Staying in a bid to save homes in the Alpine Valley

Meadow Road resident Bob Marz was one of many placed under an evacuation order last week due to the nearby Sparks Lake wildfire. Manz has decided to stay behind and watch over the property and his neighbour’s home, which is the house in which he grew up, the home his stepfather built.

Bob Manz isn’t about to leave his home in the Alpine Valley northwest of Kamloops.

The resident of Meadow Road was one of many placed under an evacuation order last week due to the nearby Sparks Lake wildfire, which has been moving southeast in the direction of the subdivision.

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Manz has decided to stay behind and watch over the property and his neighbour’s home, which is the house in which he grew up, the home his stepfather built.

It’s the sentimental feelings he has for the area and the belief in helping his neighbour, which his mother instilled in him as a teenager, that is keeping Manz in the area despite the evacuation order.

Manz is watching over six other homes at the requests of residents who have opted to leave, and keeps an eye on many other properties in the area, using his binoculars to watch for encroaching smoke. He has also been providing updates on the fire situation for at least one of his neighbours.

The 63-year-old has about 800 feet of hose line and two water pumps he purchased just before the extreme heat hit the province in late June.

Should the need arise, Manz will use them to water down his and his childhood home, but there’s not enough hose line to water down other properties, Manz noted, as houses are separated by acres.

Manz said a conservation officer urged him to leave, but he feels his home is safe.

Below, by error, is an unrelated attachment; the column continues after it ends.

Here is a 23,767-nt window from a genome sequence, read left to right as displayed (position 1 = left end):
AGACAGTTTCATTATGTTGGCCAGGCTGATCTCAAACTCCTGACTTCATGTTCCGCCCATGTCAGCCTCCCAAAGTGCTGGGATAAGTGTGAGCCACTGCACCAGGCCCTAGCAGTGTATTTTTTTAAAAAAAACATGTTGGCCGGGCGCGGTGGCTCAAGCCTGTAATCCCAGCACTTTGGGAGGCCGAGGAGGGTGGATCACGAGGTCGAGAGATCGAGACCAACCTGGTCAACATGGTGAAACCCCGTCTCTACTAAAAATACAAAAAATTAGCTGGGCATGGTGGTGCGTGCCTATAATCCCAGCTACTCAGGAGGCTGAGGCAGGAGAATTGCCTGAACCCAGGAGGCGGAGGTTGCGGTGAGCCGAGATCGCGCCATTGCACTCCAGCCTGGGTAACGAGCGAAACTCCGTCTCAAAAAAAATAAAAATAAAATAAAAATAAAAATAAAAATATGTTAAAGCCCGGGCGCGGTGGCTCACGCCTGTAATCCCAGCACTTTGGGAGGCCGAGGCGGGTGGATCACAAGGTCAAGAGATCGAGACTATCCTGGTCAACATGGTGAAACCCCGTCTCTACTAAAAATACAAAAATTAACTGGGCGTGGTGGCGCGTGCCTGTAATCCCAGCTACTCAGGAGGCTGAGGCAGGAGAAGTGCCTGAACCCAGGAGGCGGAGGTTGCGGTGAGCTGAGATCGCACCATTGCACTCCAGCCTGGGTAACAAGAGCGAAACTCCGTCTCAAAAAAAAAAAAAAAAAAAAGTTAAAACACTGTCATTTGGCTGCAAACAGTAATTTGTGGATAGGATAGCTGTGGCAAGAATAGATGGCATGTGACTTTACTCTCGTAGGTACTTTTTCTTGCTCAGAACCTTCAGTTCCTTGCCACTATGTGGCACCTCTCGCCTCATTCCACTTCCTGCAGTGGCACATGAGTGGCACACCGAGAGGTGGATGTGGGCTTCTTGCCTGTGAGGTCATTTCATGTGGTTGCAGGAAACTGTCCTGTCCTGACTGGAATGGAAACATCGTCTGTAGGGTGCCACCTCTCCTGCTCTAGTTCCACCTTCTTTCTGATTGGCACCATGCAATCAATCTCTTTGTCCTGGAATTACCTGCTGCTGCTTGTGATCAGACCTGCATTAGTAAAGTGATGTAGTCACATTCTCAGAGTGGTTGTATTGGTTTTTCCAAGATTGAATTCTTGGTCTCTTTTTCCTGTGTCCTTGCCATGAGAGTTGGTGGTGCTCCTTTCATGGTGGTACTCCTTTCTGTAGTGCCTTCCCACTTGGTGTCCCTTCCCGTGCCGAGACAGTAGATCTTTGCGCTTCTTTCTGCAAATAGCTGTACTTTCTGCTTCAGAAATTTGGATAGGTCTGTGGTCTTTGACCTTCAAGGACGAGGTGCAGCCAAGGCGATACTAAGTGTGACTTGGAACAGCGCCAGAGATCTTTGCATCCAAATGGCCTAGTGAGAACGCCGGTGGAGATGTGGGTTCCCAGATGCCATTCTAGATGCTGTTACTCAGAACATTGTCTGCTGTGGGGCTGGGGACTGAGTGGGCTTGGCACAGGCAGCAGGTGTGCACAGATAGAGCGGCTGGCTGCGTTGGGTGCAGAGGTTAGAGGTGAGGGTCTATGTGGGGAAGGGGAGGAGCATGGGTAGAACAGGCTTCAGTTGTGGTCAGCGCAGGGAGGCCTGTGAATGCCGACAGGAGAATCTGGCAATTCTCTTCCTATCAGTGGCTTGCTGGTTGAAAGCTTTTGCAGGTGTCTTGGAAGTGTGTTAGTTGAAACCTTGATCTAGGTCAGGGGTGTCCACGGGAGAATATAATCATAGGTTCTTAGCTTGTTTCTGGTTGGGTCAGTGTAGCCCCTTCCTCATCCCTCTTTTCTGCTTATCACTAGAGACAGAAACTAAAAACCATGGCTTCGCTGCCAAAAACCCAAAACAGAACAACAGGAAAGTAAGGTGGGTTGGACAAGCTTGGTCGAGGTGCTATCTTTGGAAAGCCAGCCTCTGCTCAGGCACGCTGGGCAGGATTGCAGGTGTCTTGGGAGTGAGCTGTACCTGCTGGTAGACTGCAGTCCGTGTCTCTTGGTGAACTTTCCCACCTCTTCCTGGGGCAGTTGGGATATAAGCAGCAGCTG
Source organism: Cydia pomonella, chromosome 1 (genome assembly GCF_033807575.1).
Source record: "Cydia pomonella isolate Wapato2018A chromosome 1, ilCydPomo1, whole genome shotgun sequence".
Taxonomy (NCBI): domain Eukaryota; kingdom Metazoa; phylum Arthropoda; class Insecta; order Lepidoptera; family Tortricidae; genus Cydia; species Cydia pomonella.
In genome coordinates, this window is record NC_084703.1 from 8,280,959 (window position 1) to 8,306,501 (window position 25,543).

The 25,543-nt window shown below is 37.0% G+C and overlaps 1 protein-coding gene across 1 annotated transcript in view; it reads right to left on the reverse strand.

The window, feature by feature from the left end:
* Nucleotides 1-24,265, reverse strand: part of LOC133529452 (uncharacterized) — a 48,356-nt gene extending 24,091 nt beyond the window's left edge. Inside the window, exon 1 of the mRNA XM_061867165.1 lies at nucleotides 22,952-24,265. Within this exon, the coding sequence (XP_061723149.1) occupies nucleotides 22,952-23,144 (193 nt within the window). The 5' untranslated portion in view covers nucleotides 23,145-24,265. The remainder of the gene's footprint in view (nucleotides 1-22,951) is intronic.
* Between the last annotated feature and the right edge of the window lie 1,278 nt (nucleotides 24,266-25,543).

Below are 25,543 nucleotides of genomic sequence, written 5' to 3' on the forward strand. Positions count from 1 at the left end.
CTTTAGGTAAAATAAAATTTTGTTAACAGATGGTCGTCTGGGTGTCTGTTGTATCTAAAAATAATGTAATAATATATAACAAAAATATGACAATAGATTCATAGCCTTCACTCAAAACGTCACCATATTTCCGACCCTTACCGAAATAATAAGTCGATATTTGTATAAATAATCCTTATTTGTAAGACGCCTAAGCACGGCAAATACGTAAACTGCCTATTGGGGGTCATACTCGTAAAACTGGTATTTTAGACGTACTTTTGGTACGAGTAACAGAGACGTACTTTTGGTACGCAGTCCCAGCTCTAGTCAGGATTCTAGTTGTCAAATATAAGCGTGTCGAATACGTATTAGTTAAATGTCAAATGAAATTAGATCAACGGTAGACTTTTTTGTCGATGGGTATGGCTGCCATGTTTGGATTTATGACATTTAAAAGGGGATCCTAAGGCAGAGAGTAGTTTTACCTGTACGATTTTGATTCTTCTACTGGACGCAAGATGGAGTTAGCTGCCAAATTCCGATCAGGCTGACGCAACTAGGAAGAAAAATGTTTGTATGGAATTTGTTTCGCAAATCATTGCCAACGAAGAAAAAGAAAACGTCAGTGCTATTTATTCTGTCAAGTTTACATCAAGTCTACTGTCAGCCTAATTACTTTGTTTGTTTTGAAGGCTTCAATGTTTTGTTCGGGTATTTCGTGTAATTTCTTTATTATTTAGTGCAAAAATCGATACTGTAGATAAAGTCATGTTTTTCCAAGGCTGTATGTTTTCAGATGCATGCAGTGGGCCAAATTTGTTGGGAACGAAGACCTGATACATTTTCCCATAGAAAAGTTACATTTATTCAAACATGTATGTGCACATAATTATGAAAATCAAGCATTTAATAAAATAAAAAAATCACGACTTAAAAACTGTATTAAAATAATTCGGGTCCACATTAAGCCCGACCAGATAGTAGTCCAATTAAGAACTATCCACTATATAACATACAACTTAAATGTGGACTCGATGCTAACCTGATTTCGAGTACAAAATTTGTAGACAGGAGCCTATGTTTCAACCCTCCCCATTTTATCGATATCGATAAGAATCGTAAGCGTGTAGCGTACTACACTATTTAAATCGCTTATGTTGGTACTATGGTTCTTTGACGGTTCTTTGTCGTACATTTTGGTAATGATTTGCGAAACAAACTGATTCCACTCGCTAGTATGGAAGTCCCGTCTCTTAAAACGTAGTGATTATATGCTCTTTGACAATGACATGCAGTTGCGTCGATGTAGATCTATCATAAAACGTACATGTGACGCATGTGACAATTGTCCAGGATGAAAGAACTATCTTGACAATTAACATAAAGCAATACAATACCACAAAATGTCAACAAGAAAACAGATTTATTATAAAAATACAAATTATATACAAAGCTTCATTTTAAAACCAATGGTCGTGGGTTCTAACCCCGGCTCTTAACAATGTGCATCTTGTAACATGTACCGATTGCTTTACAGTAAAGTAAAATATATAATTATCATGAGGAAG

“This is my home and I will help others, but I’m not leaving,” he told KTW.

He said his parents built the home to withstand a fire — it has a tin roof with hardie board siding and is in the middle of the property, with no trees nearby.

“I am basically fireproof where I am right now,” he said, noting he can use the hoses to encircle his home with water, but knows he cannot guarantee against all possible fire penetration.

Manz said his stepfather, who lives in Westsyde, is worried about him, but, Manz said, given the hoses and the materials with which his father built the house, he doesn’t feel the necessity to vacate.

Strong enough winds could spread the flames faster that he can stop them, Manz said, but he does not think the Sparks Lake fire will reach the Alpine Valley, which has been socked in with smoke in recent days.

“I’m the eternal optimist,” he said. “I’m going to go out on a limb and say Meadow Road and this valley will not have a fire.”

Manz said he’s seen no flames from his location and the smoke comes and goes with the wind.

He said authorities have put colour-coded ribbons on each home to denote who won’t leave, who has left and who didn’t answer their door.

He said the heat dome made him realize he would need to keep up with irrigation work, which is why he purchased the hoses.

“And it just so happens a fire started, so I was ahead of the game by accident,” Manz said.

He said his neighbour’s home is surrounded by trees and the home would be destroyed if the fire reached it.

“I would really feel sad to watch his house, which used to be mine, go up in flames,” Manz said, noting his neighbour left and expressed concern his home could be lost to the fire.

As of July 20, the BC Wildfire Service reports there are 149 firefighters, 22 structure protection personnel, 11 helicopters and 49 pieces of heavy equipment working to contain the Sparks Lake fire, B.C.’s largest, current wildfire that has grown to 48,000 hectares.

The BCWFS map of the fire shows it has almost burned past Red Lake, which is a few kilometres away from the Alpine Valley.

 

 

— This story was corrected from an earlier version that incorectly identified Meadow Road a Meadow Lake Road.

© Kamloops This Week

 


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